|Three tips for sharing information about the new coronavirus
During the 2014 Ebola outbreak, two people died after falling victim to a “cruel hoax”. They reportedly drank too much saltwater after a viral message falsely claimed it could prevent or cure the disease.
Almost six years later, it’s easy to see why we should be extra careful when sharing information during the global outbreak of Covid-19, the disease caused by the new coronavirus.
But sorting fact from fiction can be difficult when you’re anxious and information uncertainty is high, as it often is during a crisis.
Kate Starbird, associate professor at the University of Washington, studies the flow of information during such events. In a recent post, she said the uncertainty was because while there are things we don’t yet know, what we think we do know might still change as new information comes out.
Some people come together online to “resolve” this uncertainty and anxiety, Starbird writes, “to figure out what is going on and what they should do about it”. Making sense of things as a group can help, but can also lead to the spread of harmful false information.
Don’t make a bad situation worse
You can either help spread false information, with possible serious consequences, or choose to share the best available information instead.
Here are three tips to help you tell the difference:
1. Pause, particularly if the post, tweet or message makes you scared or angry.
False or unverified information can spread quickly, especially if it makes you feel particular emotions.
If you have an emotional response to a piece of information, ask yourself why someone is sharing it and what they’re trying to get you to do. That’s the advice Dr Claire Wardle, co-founder of anti-misinformation non-profit First Draft, gave in a recent television interview.
“We should develop more emotional scepticism because when we see something as we’re standing in line for coffee and … we reshare it without thinking, and that’s by design.”
Wardle said the creators of disinformation – the deliberate spread of false information to cause harm – “want us to not be critical”.
2. Consider the source
When a friend or contact shares new information on Covid-19, it’s good to ask them: “How do you know that?” The answer can help you work out if they have first-hand knowledge of the information.
Be very careful if the message, tweet or post doesn’t say who created it or where the information came from. In this case, ask the sharer for the source or try to find it yourself. Double-check the facts before you decide to share.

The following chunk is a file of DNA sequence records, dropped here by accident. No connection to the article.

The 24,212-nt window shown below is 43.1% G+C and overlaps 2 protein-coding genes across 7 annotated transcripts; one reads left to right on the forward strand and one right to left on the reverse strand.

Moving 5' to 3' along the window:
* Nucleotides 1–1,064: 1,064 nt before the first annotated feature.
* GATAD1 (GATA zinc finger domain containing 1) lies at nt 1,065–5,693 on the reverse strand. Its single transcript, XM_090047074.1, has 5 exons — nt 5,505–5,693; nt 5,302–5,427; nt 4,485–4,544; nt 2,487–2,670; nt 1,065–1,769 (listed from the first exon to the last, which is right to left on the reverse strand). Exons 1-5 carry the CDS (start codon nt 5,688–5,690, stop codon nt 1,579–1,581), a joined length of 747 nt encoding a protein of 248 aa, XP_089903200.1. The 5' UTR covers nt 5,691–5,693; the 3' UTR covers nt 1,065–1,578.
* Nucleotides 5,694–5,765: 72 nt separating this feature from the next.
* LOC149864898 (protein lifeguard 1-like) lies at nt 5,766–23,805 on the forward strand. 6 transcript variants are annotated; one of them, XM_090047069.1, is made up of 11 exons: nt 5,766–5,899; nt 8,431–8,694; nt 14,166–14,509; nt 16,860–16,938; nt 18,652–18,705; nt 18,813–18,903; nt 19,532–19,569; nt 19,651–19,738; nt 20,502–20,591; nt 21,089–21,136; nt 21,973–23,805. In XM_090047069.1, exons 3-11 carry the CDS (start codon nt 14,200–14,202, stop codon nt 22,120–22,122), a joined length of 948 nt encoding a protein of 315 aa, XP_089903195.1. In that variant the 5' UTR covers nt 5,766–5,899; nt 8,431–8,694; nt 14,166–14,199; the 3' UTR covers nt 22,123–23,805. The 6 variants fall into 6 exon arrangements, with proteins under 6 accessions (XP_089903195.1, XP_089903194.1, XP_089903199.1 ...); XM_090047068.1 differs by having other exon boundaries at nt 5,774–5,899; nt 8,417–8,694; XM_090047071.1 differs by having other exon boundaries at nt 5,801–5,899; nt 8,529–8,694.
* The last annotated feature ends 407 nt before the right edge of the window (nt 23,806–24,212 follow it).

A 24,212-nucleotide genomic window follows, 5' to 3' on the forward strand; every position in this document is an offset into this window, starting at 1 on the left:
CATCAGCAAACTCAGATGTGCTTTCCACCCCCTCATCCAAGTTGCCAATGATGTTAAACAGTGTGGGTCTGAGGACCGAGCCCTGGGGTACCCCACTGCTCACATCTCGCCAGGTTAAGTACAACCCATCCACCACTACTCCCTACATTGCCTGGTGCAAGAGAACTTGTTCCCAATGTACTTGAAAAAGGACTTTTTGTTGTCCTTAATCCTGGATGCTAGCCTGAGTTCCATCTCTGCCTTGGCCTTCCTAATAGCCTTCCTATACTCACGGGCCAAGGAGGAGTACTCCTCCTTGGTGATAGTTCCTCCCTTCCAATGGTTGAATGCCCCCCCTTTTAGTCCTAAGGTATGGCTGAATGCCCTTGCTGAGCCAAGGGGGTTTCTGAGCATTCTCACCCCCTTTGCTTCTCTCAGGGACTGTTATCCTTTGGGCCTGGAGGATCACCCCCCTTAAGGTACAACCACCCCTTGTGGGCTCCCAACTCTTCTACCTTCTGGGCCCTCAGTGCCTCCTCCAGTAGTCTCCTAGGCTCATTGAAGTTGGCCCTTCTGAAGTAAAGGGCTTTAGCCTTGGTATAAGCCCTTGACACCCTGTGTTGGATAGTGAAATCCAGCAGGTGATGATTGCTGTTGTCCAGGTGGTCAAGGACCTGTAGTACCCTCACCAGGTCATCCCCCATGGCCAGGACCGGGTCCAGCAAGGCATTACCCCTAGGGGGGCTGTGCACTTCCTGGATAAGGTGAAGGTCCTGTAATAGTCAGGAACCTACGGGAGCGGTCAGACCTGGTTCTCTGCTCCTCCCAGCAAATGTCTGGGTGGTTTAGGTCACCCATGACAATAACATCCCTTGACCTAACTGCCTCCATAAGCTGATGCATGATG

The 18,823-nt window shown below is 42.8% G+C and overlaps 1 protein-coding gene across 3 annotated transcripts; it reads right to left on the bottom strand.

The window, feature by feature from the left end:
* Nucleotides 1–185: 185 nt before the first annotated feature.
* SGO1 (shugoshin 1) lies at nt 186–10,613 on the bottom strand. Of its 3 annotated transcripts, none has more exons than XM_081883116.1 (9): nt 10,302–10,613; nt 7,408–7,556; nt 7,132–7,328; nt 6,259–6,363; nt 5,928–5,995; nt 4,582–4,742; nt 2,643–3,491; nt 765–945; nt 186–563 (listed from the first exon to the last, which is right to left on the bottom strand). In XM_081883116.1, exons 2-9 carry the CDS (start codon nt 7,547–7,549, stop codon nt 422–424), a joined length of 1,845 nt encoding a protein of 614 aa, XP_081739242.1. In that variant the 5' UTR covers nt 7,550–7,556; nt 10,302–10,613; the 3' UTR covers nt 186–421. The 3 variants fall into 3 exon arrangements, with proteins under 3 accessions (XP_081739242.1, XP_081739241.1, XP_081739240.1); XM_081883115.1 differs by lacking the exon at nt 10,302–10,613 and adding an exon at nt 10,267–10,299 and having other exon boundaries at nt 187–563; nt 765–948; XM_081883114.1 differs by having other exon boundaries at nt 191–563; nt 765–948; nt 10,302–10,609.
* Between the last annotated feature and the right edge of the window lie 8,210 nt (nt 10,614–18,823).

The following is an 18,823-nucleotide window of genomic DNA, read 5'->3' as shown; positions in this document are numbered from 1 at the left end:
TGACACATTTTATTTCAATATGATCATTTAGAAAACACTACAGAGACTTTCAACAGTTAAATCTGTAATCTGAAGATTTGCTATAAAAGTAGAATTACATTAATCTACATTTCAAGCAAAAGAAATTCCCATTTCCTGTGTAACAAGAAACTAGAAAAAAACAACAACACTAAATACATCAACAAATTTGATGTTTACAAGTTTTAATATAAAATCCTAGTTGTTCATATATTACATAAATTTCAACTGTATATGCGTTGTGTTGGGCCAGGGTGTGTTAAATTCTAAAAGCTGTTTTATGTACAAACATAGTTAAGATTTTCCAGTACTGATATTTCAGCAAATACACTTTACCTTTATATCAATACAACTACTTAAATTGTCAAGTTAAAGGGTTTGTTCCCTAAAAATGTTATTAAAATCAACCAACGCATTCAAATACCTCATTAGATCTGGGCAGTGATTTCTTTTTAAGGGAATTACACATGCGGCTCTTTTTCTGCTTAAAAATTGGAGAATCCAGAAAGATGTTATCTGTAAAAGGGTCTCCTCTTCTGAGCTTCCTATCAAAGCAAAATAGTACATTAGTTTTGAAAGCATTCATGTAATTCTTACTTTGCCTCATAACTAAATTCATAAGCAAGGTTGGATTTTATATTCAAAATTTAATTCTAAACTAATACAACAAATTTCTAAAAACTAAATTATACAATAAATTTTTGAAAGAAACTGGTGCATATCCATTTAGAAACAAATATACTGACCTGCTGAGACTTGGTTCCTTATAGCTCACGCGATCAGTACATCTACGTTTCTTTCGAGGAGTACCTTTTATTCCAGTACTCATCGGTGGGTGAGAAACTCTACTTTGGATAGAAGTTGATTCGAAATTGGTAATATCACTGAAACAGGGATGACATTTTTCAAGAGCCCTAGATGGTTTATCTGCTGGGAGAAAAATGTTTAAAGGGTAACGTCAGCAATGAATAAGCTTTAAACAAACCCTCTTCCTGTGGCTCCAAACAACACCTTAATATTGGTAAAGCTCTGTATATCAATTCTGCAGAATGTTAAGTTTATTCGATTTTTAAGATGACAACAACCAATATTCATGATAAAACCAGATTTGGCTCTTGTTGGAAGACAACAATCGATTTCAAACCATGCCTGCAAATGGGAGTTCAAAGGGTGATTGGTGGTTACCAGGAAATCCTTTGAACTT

If there is a source, find out if it’s the original source. For example, if a news organisation reports that another media outlet has reported something, you need to check if that is true.
If you don’t recognise a media outlet as a trusted news organisation, look it up. Don’t only accept what the organisation says about itself. Do a search to see what others say about it, is the advice of Mike Caulfield, the author of Web Literacy for Student Fact-Checkers.
3. Try to find a trusted source
Check if fact-checking organisations have debunked the claim. For Covid-19, these are some good options:
What do the official sources say? For Covid-19, official sources include the World Health Organization, the National Institute for Communicable Diseases in South Africa and the Nigeria Centre for Disease Control.
Also check if a trusted media outlet has reported on the claim. If a story is true it will likely be reported by most media.
Once you’ve asked why the content is being shared and by whom, and you’ve checked the claim against information provided by trusted and official sources, it’s time to decide whether or not to share.
During a pandemic, you should err on the side of caution. When in doubt, don’t share.
|You can find a list of all our novel coronavirus fact-checks here.|
© Copyright Africa Check 2020. Read our republishing guidelines. You may reproduce this piece or content from it for the purpose of reporting and/or discussing news and current events. This is subject to: Crediting Africa Check in the byline, keeping all hyperlinks to the sources used and adding this sentence at the end of your publication: “This report was written by Africa Check, a non-partisan fact-checking organisation. View the original piece on their website", with a link back to this page.